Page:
I don't recall which lenses came out with the best resolution. However, there were a number of them that were very close, and as I recall the elite brands were over represented. Don't hold me to that however.

    I have the magazine somewhere among a stack of old magazines. I re-read the article some time within the last three years, and I think it was within the last year that I read the article.
     
  22. phenix

    phenix Member

    Messages:
    218
    Joined:
    Mar 30, 2008
    Location:
    penguin-cold
    Shooter:
    Multi Format
    I use MTF charts or any resolution/contrast documentation to only understand why I like a lens and a film and a developer more or less, in a situation or another. Although, I make my decisions on what lens or film-developer I like most, only based on my tests in real situations (not photographing charts). And I also tried each of my lenses at different apertures too. One combo works in landscapes with contrasty light, another in low contrast outdoors and indoor portraiture, another (and here I add the camera to the lens-film-developer combo) in low light situations, one works for a reportage style, another for fine-art, not to remember color vs. B&W, and so one.

    The idea of “the best…” is a wrong questioning. The good one is “the best… for…” (or the most appropriate). I hate almost everything that is said to be “the best for all”, this makes my nightmare. I have old, cheap lenses in 135 format I wouldn’t dare to get outdoors because of their huuuuge flare, but indoors these lenses gave me the most sublime portraits (beyond my imagination). Since than, I don’t trust any chart or documentation until I try the material myself in real situations. Charts are only to understand what you already see. But if you start with charts, I doubt you’ll ever see something sublime.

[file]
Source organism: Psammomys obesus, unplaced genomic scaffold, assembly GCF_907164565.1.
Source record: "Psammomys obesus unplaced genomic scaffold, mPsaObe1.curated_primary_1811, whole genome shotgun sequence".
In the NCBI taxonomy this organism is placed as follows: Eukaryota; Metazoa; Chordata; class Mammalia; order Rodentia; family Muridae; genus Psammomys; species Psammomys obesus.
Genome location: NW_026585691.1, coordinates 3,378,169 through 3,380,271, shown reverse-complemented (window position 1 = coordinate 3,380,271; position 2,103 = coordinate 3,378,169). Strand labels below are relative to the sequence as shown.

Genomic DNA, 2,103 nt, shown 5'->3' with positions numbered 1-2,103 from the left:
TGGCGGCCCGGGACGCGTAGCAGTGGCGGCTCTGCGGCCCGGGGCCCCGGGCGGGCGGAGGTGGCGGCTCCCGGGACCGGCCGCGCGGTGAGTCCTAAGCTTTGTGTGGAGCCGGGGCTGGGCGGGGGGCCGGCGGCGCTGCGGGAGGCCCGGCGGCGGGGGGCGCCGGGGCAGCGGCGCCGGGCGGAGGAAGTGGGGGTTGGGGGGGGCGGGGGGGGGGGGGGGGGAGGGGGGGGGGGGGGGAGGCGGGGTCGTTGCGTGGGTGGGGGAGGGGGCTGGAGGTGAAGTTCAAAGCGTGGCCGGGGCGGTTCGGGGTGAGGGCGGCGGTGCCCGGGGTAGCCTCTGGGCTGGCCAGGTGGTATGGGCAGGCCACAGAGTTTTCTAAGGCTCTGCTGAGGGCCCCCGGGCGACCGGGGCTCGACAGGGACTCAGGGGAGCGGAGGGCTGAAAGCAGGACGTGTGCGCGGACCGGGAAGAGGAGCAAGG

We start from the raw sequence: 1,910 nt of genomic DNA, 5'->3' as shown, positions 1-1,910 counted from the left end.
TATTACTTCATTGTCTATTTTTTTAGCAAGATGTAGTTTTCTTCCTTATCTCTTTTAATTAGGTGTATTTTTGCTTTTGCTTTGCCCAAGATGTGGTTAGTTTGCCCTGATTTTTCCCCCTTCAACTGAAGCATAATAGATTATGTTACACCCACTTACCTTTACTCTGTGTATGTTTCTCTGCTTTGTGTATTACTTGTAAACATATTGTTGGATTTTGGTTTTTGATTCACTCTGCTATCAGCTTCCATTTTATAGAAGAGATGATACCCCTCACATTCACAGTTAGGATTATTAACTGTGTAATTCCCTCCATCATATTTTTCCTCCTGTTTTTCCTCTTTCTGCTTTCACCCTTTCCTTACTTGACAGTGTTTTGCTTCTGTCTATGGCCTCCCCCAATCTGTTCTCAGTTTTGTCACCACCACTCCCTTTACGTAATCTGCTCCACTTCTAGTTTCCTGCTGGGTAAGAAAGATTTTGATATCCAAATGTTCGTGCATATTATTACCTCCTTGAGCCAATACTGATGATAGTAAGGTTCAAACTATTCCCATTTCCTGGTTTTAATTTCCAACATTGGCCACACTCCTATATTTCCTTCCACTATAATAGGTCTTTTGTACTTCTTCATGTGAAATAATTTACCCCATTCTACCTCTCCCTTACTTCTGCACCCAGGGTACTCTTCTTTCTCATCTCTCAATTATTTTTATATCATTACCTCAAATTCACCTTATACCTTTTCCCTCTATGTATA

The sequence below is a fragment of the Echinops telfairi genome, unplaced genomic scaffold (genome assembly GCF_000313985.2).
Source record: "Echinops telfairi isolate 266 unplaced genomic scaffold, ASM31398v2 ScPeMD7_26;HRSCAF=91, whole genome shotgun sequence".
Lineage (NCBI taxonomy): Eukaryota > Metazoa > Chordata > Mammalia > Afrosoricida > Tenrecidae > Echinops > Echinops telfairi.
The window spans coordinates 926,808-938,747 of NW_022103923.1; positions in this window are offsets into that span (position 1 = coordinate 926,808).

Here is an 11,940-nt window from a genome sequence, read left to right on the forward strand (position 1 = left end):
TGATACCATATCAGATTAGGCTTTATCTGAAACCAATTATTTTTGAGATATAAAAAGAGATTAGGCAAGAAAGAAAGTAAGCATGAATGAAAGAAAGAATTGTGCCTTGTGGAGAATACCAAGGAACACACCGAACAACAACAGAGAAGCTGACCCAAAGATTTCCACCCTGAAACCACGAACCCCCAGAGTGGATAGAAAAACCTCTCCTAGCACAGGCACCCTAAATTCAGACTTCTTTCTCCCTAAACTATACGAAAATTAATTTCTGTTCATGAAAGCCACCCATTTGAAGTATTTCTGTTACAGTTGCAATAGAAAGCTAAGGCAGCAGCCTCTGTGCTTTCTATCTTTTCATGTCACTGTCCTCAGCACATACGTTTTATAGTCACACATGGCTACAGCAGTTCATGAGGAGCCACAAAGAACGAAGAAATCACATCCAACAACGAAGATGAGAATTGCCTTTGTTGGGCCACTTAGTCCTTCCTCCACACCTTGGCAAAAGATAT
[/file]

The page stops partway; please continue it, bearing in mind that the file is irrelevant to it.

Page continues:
Sublime does not always comes from “the most…”, sometimes it also comes from “less…”, or better said for a specific balance between different characteristics of the object. I remember Leica worsted years ago the design of one of it’s sharpest lens, to make it appropriate for portraiture (found this in a Leica equipment book, but I don’t remember if it belonged to the M or the R lens line). They “worsted” it (larger chromatic aberration), but didn’t sold it cheaper… They cold it “specialized lens” and sold it even higher. And if you have a larger budget than I do, why not experimenting with limited series lenses, like the Pentax* (star) ones? I saw two or three B&W pictures taken with the Pentax* 43mm and was astonished.
     
    Last edited by a moderator: May 16, 2010